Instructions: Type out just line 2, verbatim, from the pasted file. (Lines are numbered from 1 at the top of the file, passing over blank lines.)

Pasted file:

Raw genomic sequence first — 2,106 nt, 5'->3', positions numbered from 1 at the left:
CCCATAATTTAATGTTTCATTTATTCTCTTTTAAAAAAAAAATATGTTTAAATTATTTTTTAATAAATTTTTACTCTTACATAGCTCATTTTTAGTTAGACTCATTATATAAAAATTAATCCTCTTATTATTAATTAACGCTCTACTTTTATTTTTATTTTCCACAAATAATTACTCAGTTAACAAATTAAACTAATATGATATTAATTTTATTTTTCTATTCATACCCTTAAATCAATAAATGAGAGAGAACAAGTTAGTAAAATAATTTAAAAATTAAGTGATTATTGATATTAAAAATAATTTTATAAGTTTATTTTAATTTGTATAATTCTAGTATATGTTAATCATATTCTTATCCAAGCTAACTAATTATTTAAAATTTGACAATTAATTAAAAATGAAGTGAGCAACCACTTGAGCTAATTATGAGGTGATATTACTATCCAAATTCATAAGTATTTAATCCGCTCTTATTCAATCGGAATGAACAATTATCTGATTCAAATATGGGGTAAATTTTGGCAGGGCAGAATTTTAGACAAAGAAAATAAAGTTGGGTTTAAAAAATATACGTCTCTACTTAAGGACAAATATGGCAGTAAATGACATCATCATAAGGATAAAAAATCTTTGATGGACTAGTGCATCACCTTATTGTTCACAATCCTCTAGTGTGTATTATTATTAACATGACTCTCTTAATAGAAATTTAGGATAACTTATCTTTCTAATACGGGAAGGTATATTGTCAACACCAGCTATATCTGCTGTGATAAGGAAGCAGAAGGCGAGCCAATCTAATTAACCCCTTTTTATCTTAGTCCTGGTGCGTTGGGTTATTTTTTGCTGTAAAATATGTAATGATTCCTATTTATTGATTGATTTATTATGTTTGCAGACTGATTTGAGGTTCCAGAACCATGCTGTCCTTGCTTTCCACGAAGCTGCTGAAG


CCCATAATTTAATGTTTCATTTATTCTCTTTTAAAAAAAAAATATGTTTAAATTATTTTTTAATAAATTTTTACTCTTACATAGCTCATTTTTAGTTAGACTCATTATATAAAAATTAATCCTCTTATTATTAATTAACGCTCTACTTTTATTTTTATTTTCCACAAATAATTACTCAGTTAACAAATTAAACTAATATGATATTAATTTTATTTTTCTATTCATACCCTTAAATCAATAAATGAGAGAGAACAAGTTAGTAAAATAATTTAAAAATTAAGTGATTATTGATATTAAAAATAATTTTATAAGTTTATTTTAATTTGTATAATTCTAGTATATGTTAATCATATTCTTATCCAAGCTAACTAATTATTTAAAATTTGACAATTAATTAAAAATGAAGTGAGCAACCACTTGAGCTAATTATGAGGTGATATTACTATCCAAATTCATAAGTATTTAATCCGCTCTTATTCAATCGGAATGAACAATTATCTGATTCAAATATGGGGTAAATTTTGGCAGGGCAGAATTTTAGACAAAGAAAATAAAGTTGGGTTTAAAAAATATACGTCTCTACTTAAGGACAAATATGGCAGTAAATGACATCATCATAAGGATAAAAAATCTTTGATGGACTAGTGCATCACCTTATTGTTCACAATCCTCTAGTGTGTATTATTATTAACATGACTCTCTTAATAGAAATTTAGGATAACTTATCTTTCTAATACGGGAAGGTATATTGTCAACACCAGCTATATCTGCTGTGATAAGGAAGCAGAAGGCGAGCCAATCTAATTAACCCCTTTTTATCTTAGTCCTGGTGCGTTGGGTTATTTTTTGCTGTAAAATATGTAATGATTCCTATTTATTGATTGATTTATTATGTTTGCAGACTGATTTGAGGTTCCAGAACCATGCTGTCCTTGCTTTCCACGAAGCTGCTGAAG